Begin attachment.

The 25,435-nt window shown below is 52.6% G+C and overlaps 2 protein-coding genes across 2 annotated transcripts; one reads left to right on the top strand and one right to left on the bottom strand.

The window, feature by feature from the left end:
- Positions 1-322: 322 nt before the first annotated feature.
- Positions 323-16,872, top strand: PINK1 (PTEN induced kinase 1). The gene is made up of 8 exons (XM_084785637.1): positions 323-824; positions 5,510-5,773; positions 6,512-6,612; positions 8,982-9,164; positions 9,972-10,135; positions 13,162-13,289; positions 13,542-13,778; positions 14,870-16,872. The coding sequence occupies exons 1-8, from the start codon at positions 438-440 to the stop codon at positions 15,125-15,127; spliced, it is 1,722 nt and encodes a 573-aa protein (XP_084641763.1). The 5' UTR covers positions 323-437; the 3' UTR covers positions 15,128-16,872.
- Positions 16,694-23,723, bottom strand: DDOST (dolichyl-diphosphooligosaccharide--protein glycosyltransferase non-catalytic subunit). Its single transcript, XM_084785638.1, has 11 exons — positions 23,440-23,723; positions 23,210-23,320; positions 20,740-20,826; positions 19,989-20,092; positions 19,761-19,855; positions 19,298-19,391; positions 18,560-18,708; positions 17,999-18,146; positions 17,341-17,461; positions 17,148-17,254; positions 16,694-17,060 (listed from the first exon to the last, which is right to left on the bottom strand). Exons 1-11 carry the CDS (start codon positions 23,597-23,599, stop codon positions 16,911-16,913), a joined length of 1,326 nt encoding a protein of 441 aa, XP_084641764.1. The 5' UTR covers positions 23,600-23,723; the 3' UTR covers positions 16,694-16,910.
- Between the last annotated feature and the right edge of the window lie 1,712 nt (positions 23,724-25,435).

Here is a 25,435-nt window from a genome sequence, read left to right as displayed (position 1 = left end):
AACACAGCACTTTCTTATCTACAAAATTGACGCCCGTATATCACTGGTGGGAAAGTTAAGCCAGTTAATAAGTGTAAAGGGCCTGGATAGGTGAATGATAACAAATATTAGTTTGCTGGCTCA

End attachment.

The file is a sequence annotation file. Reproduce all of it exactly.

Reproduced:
The 25,435-nt window shown below is 52.6% G+C and overlaps 2 protein-coding genes across 2 annotated transcripts; one reads left to right on the top strand and one right to left on the bottom strand.

The window, feature by feature from the left end:
- Positions 1-322: 322 nt before the first annotated feature.
- Positions 323-16,872, top strand: PINK1 (PTEN induced kinase 1). The gene is made up of 8 exons (XM_084785637.1): positions 323-824; positions 5,510-5,773; positions 6,512-6,612; positions 8,982-9,164; positions 9,972-10,135; positions 13,162-13,289; positions 13,542-13,778; positions 14,870-16,872. The coding sequence occupies exons 1-8, from the start codon at positions 438-440 to the stop codon at positions 15,125-15,127; spliced, it is 1,722 nt and encodes a 573-aa protein (XP_084641763.1). The 5' UTR covers positions 323-437; the 3' UTR covers positions 15,128-16,872.
- Positions 16,694-23,723, bottom strand: DDOST (dolichyl-diphosphooligosaccharide--protein glycosyltransferase non-catalytic subunit). Its single transcript, XM_084785638.1, has 11 exons — positions 23,440-23,723; positions 23,210-23,320; positions 20,740-20,826; positions 19,989-20,092; positions 19,761-19,855; positions 19,298-19,391; positions 18,560-18,708; positions 17,999-18,146; positions 17,341-17,461; positions 17,148-17,254; positions 16,694-17,060 (listed from the first exon to the last, which is right to left on the bottom strand). Exons 1-11 carry the CDS (start codon positions 23,597-23,599, stop codon positions 16,911-16,913), a joined length of 1,326 nt encoding a protein of 441 aa, XP_084641764.1. The 5' UTR covers positions 23,600-23,723; the 3' UTR covers positions 16,694-16,910.
- Between the last annotated feature and the right edge of the window lie 1,712 nt (positions 23,724-25,435).

Here is a 25,435-nt window from a genome sequence, read left to right as displayed (position 1 = left end):
AACACAGCACTTTCTTATCTACAAAATTGACGCCCGTATATCACTGGTGGGAAAGTTAAGCCAGTTAATAAGTGTAAAGGGCCTGGATAGGTGAATGATAACAAATATTAGTTTGCTGGCTCA